German business sentiment brightens in February, Ifo says

By Thomson Reuters Feb 23, 2024 | 3:13 AM

BERLIN (Reuters) -German business morale improved in February, a survey showed on Friday, though probably not enough to prevent Europe’s biggest economy from slipping into another recession.

The Ifo institute said its business climate index rose to 85.5 from 85.2 in January, as expected by analysts in a Reuters poll.

“The German economy is stabilising at a low level,” said Ifo president Clemens Fuest.

Germany has struggled since Russia’s 2022 invasion of Ukraine pushed up energy costs, and its vast, industry-heavy economy is now in its fourth straight quarter of zero or negative growth, weighing on all of the euro zone.

Germany’s gross domestic product (GDP) shrank by 0.3% in 2023, making it the world’s worst performing major economy.

It is broadly expected to enter another technical recession in the first quarter of this year, after shrinking by 0.3% in the final quarter of last year, the federal statistics office said on Friday, confirming an initial estimate.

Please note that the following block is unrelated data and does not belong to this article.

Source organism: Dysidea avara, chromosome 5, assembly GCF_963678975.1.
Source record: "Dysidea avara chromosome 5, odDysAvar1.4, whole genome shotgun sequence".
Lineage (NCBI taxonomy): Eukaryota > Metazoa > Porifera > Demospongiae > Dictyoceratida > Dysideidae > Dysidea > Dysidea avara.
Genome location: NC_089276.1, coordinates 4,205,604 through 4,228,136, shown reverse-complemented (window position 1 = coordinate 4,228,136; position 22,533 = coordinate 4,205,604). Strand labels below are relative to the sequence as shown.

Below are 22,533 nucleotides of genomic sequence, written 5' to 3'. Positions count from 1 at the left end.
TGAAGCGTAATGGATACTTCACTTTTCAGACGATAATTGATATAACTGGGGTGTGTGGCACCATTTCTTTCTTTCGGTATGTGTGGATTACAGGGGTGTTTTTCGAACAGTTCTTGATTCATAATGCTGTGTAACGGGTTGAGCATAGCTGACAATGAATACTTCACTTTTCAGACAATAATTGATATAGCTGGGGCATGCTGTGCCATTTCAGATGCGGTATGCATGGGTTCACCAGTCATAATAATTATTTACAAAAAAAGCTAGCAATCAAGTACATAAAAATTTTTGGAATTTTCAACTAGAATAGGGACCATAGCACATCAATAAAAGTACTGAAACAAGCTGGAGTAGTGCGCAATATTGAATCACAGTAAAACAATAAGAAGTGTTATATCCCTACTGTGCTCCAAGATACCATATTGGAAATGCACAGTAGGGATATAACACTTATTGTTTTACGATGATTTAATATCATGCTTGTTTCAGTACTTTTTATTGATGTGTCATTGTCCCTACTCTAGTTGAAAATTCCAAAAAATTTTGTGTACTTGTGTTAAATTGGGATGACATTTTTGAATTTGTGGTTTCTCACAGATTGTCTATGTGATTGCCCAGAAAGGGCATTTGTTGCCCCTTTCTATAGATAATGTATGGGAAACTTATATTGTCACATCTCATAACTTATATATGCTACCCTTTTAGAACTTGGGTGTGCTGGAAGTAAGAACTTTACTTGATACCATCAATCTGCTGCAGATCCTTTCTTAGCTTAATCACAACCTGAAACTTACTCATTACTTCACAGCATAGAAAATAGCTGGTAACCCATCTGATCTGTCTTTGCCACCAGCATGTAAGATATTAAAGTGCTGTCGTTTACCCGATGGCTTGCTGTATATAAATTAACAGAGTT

Ifo expert Klaus Wohlrabe told Reuters that signs pointed to a slight decline in first-quarter GDP.

The rise in sentiment was due to slightly less pessimistic expectations, with that index rising to 84.1 in February from 83.5 in January, largely in line with forecasts for 84.0.

“Astonishingly unspectacular,” said LBBW senior economist Jens-Oliver Niklasch of the Ifo findings.

“Economic output in the first quarter is more or less treading water. If things are to pick up, expectations in the coming months should brighten more than we have seen so far.”

The index assessing the current situation was unchanged in February at 86.9, slightly above forecasts.

The German government on Wednesday slashed its economic growth forecast for this year to 0.2% from its previous estimate of 1.3% as weak global demand, geopolitical uncertainty and persistently high inflation put a brake on recovery hopes.

(Reporting by Miranda Murray and Rene Wagner, Editing by Rachel More and Mark Potter)